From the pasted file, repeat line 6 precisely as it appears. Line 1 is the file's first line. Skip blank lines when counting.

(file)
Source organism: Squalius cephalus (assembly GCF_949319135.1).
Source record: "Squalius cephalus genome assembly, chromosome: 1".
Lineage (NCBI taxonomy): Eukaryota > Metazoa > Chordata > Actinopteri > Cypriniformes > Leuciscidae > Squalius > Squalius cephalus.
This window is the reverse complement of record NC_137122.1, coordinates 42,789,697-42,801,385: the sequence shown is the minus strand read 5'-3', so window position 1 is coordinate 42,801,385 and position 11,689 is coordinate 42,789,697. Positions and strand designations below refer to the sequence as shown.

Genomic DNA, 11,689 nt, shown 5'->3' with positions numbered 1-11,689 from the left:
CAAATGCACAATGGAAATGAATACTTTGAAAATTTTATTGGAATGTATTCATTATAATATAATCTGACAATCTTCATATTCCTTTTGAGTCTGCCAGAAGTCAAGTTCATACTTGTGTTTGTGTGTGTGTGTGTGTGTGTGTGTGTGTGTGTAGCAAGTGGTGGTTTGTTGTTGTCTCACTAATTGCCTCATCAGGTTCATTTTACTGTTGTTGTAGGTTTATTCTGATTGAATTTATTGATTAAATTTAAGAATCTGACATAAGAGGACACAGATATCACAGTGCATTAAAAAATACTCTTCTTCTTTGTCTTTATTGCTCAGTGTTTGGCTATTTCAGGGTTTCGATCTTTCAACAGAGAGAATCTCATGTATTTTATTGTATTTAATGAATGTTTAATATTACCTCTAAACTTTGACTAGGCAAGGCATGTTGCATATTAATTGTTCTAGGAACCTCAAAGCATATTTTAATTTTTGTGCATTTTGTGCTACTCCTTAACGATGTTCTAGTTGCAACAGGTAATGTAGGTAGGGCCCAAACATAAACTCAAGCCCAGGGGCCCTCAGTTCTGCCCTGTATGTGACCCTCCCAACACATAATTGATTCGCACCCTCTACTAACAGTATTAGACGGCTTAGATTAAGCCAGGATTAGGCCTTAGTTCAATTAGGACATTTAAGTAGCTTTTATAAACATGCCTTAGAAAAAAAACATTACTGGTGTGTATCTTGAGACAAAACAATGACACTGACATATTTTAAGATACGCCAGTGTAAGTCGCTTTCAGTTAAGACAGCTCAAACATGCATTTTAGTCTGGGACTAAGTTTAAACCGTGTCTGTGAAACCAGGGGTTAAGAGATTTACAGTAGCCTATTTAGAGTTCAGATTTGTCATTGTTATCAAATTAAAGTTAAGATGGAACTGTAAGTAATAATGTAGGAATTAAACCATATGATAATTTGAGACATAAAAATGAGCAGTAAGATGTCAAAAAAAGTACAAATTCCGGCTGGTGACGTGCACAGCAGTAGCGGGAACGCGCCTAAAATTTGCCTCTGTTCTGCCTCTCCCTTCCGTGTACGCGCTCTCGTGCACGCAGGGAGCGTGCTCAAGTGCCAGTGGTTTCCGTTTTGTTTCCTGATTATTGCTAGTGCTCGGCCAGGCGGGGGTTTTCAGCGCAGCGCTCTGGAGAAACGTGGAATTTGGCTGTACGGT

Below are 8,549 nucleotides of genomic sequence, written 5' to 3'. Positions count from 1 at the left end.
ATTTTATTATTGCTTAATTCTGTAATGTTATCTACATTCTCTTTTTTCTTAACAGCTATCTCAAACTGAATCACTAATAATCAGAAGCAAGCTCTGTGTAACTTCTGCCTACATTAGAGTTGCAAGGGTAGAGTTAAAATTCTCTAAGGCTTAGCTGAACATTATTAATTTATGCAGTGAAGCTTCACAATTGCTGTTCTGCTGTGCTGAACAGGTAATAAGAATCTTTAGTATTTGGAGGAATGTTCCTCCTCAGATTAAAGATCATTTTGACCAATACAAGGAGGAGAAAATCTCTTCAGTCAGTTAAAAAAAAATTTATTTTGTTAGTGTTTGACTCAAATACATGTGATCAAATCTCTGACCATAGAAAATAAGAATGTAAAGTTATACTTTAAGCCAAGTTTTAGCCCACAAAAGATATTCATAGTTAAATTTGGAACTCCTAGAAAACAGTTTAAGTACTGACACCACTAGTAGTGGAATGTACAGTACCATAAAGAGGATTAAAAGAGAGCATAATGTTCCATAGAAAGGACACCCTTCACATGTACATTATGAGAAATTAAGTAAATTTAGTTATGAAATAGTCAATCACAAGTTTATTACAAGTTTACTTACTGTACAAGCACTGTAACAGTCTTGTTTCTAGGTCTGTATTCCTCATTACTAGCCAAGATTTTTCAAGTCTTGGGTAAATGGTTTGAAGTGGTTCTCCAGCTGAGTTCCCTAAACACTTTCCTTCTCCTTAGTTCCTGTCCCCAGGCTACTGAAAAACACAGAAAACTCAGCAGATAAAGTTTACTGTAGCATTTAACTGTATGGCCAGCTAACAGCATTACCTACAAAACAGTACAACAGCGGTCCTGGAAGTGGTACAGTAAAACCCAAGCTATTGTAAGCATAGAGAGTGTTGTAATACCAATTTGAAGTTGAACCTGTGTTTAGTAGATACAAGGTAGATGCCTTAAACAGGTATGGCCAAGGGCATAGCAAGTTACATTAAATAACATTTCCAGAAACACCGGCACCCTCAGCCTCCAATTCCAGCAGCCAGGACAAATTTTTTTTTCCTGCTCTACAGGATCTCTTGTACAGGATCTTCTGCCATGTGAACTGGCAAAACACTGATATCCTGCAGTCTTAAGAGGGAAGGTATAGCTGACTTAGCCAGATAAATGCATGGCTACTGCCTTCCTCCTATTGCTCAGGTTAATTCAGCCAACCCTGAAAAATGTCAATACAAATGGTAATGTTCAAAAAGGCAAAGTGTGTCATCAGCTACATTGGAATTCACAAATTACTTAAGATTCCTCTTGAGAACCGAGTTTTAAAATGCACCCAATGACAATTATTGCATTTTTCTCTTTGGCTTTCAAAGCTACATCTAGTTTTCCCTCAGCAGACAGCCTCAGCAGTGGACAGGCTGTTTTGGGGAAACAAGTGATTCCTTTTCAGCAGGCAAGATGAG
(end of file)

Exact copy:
CAAATGCACAATGGAAATGAATACTTTGAAAATTTTATTGGAATGTATTCATTATAATATAATCTGACAATCTTCATATTCCTTTTGAGTCTGCCAGAAGTCAAGTTCATACTTGTGTTTGTGTGTGTGTGTGTGTGTGTGTGTGTGTGTGTAGCAAGTGGTGGTTTGTTGTTGTCTCACTAATTGCCTCATCAGGTTCATTTTACTGTTGTTGTAGGTTTATTCTGATTGAATTTATTGATTAAATTTAAGAATCTGACATAAGAGGACACAGATATCACAGTGCATTAAAAAATACTCTTCTTCTTTGTCTTTATTGCTCAGTGTTTGGCTATTTCAGGGTTTCGATCTTTCAACAGAGAGAATCTCATGTATTTTATTGTATTTAATGAATGTTTAATATTACCTCTAAACTTTGACTAGGCAAGGCATGTTGCATATTAATTGTTCTAGGAACCTCAAAGCATATTTTAATTTTTGTGCATTTTGTGCTACTCCTTAACGATGTTCTAGTTGCAACAGGTAATGTAGGTAGGGCCCAAACATAAACTCAAGCCCAGGGGCCCTCAGTTCTGCCCTGTATGTGACCCTCCCAACACATAATTGATTCGCACCCTCTACTAACAGTATTAGACGGCTTAGATTAAGCCAGGATTAGGCCTTAGTTCAATTAGGACATTTAAGTAGCTTTTATAAACATGCCTTAGAAAAAAAACATTACTGGTGTGTATCTTGAGACAAAACAATGACACTGACATATTTTAAGATACGCCAGTGTAAGTCGCTTTCAGTTAAGACAGCTCAAACATGCATTTTAGTCTGGGACTAAGTTTAAACCGTGTCTGTGAAACCAGGGGTTAAGAGATTTACAGTAGCCTATTTAGAGTTCAGATTTGTCATTGTTATCAAATTAAAGTTAAGATGGAACTGTAAGTAATAATGTAGGAATTAAACCATATGATAATTTGAGACATAAAAATGAGCAGTAAGATGTCAAAAAAAGTACAAATTCCGGCTGGTGACGTGCACAGCAGTAGCGGGAACGCGCCTAAAATTTGCCTCTGTTCTGCCTCTCCCTTCCGTGTACGCGCTCTCGTGCACGCAGGGAGCGTGCTCAAGTGCCAGTGGTTTCCGTTTTGTTTCCTGATTATTGCTAGTGCTCGGCCAGGCGGGGGTTTTCAGCGCAGCGCTCTGGAGAAACGTGGAATTTGGCTGTACGGT